The overall assets of Spain's homes soared to hit a record €1.89 trillion in 2013 or 9.1 percent more than a year earlier, figures released by Bank of Spain on Monday show.
Once outstanding debts are factored in, that pot of savings was €1.04 trillion, the first time the trillion-euro threshold had been breached since 2006, or before Spain's economic crisis kicked off.
The gap between household assets and debts also widened by a record 25.6 percent in 2013, the numbers from Spain's central bank reveal.
Most of these assets, some €882.1 million are in held in the form of deposits and cash. But Spaniards are also pumping more money into shares with the value of these assets up 34.1 percent to €644.5 million in 2013.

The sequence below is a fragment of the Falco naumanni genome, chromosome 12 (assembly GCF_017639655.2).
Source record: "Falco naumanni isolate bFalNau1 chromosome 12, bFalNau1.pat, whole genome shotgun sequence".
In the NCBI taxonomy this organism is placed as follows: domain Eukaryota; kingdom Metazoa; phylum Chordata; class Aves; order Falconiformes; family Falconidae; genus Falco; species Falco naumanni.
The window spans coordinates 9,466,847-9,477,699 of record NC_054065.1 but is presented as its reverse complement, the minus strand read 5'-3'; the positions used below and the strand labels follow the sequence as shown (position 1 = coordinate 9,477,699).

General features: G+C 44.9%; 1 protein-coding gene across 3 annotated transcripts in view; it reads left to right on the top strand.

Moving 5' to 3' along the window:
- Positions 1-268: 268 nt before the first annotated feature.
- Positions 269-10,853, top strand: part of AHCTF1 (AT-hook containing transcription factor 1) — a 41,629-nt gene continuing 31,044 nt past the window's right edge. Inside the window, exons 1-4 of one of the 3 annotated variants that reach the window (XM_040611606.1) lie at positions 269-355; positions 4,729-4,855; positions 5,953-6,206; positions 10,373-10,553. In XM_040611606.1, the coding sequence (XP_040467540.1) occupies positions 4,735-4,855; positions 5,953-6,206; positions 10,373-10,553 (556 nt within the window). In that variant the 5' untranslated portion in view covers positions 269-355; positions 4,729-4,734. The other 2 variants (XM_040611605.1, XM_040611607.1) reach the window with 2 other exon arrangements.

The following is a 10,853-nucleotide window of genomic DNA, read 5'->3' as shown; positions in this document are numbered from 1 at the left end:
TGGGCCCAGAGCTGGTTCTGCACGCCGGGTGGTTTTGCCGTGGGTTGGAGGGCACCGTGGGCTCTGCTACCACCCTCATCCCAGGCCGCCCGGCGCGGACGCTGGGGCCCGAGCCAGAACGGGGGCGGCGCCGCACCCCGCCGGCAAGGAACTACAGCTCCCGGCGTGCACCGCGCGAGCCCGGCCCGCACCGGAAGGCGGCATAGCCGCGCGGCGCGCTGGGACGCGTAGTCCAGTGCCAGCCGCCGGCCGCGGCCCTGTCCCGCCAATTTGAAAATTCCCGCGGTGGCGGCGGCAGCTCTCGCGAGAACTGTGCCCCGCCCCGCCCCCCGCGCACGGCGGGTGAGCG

Meanwhile, the debts of Spanish households dropped 6.1 percent in 2013 to hit 846.9 million, the lowest level since 2006.
Spaniards were using the crisis to pay off debts and increase their wealth, national news agency Europa Press said of the results.
Although Spain officially exited from recession in the third quarter of 2013, the country is Spain is struggling with the aftermath of a decade-long property bubble that imploded in 2008.
This threw millions of people out of work, racked up huge debts for the government, banks and people, and plunged the economy into a double-dip recession.
Spain's official unemployment remains at 26 percent, and a recent report by the charity Save the Children suggested one in three children in the country were at risk of poverty.